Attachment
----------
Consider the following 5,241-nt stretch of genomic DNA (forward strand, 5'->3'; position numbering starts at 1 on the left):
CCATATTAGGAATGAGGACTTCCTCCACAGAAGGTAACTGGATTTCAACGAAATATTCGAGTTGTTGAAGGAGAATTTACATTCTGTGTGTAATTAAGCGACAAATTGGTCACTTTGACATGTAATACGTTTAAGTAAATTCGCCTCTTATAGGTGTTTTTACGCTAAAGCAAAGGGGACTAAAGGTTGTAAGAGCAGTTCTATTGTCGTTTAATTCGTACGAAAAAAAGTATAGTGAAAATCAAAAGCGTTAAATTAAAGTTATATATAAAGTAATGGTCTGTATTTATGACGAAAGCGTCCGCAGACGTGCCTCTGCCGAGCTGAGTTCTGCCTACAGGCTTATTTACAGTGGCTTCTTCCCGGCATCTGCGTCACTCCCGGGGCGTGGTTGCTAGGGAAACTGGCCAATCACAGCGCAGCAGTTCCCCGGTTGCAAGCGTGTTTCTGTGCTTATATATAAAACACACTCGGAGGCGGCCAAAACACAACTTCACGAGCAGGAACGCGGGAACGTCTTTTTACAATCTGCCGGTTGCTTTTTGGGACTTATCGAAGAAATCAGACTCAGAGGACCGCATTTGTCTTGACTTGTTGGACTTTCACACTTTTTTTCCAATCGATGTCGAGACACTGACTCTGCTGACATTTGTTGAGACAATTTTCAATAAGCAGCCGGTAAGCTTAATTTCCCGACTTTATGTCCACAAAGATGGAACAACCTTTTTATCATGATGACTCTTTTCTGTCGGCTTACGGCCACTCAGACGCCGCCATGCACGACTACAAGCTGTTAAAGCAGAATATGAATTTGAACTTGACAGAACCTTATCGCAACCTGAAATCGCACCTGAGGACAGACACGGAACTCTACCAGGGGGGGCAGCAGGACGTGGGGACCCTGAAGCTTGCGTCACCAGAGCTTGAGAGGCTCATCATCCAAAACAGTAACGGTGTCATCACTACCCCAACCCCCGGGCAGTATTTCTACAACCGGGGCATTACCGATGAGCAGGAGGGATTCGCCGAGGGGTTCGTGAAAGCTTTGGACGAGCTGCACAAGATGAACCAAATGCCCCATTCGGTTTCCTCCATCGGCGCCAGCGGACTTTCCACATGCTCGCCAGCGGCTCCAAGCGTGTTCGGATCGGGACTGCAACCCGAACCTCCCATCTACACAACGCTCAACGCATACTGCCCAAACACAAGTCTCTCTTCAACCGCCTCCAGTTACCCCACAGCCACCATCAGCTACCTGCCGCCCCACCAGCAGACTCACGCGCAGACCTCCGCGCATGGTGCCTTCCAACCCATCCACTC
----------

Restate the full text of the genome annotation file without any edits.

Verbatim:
Consider the following 5,241-nt stretch of genomic DNA (forward strand, 5'->3'; position numbering starts at 1 on the left):
CCATATTAGGAATGAGGACTTCCTCCACAGAAGGTAACTGGATTTCAACGAAATATTCGAGTTGTTGAAGGAGAATTTACATTCTGTGTGTAATTAAGCGACAAATTGGTCACTTTGACATGTAATACGTTTAAGTAAATTCGCCTCTTATAGGTGTTTTTACGCTAAAGCAAAGGGGACTAAAGGTTGTAAGAGCAGTTCTATTGTCGTTTAATTCGTACGAAAAAAAGTATAGTGAAAATCAAAAGCGTTAAATTAAAGTTATATATAAAGTAATGGTCTGTATTTATGACGAAAGCGTCCGCAGACGTGCCTCTGCCGAGCTGAGTTCTGCCTACAGGCTTATTTACAGTGGCTTCTTCCCGGCATCTGCGTCACTCCCGGGGCGTGGTTGCTAGGGAAACTGGCCAATCACAGCGCAGCAGTTCCCCGGTTGCAAGCGTGTTTCTGTGCTTATATATAAAACACACTCGGAGGCGGCCAAAACACAACTTCACGAGCAGGAACGCGGGAACGTCTTTTTACAATCTGCCGGTTGCTTTTTGGGACTTATCGAAGAAATCAGACTCAGAGGACCGCATTTGTCTTGACTTGTTGGACTTTCACACTTTTTTTCCAATCGATGTCGAGACACTGACTCTGCTGACATTTGTTGAGACAATTTTCAATAAGCAGCCGGTAAGCTTAATTTCCCGACTTTATGTCCACAAAGATGGAACAACCTTTTTATCATGATGACTCTTTTCTGTCGGCTTACGGCCACTCAGACGCCGCCATGCACGACTACAAGCTGTTAAAGCAGAATATGAATTTGAACTTGACAGAACCTTATCGCAACCTGAAATCGCACCTGAGGACAGACACGGAACTCTACCAGGGGGGGCAGCAGGACGTGGGGACCCTGAAGCTTGCGTCACCAGAGCTTGAGAGGCTCATCATCCAAAACAGTAACGGTGTCATCACTACCCCAACCCCCGGGCAGTATTTCTACAACCGGGGCATTACCGATGAGCAGGAGGGATTCGCCGAGGGGTTCGTGAAAGCTTTGGACGAGCTGCACAAGATGAACCAAATGCCCCATTCGGTTTCCTCCATCGGCGCCAGCGGACTTTCCACATGCTCGCCAGCGGCTCCAAGCGTGTTCGGATCGGGACTGCAACCCGAACCTCCCATCTACACAACGCTCAACGCATACTGCCCAAACACAAGTCTCTCTTCAACCGCCTCCAGTTACCCCACAGCCACCATCAGCTACCTGCCGCCCCACCAGCAGACTCACGCGCAGACCTCCGCGCATGGTGCCTTCCAACCCATCCACTC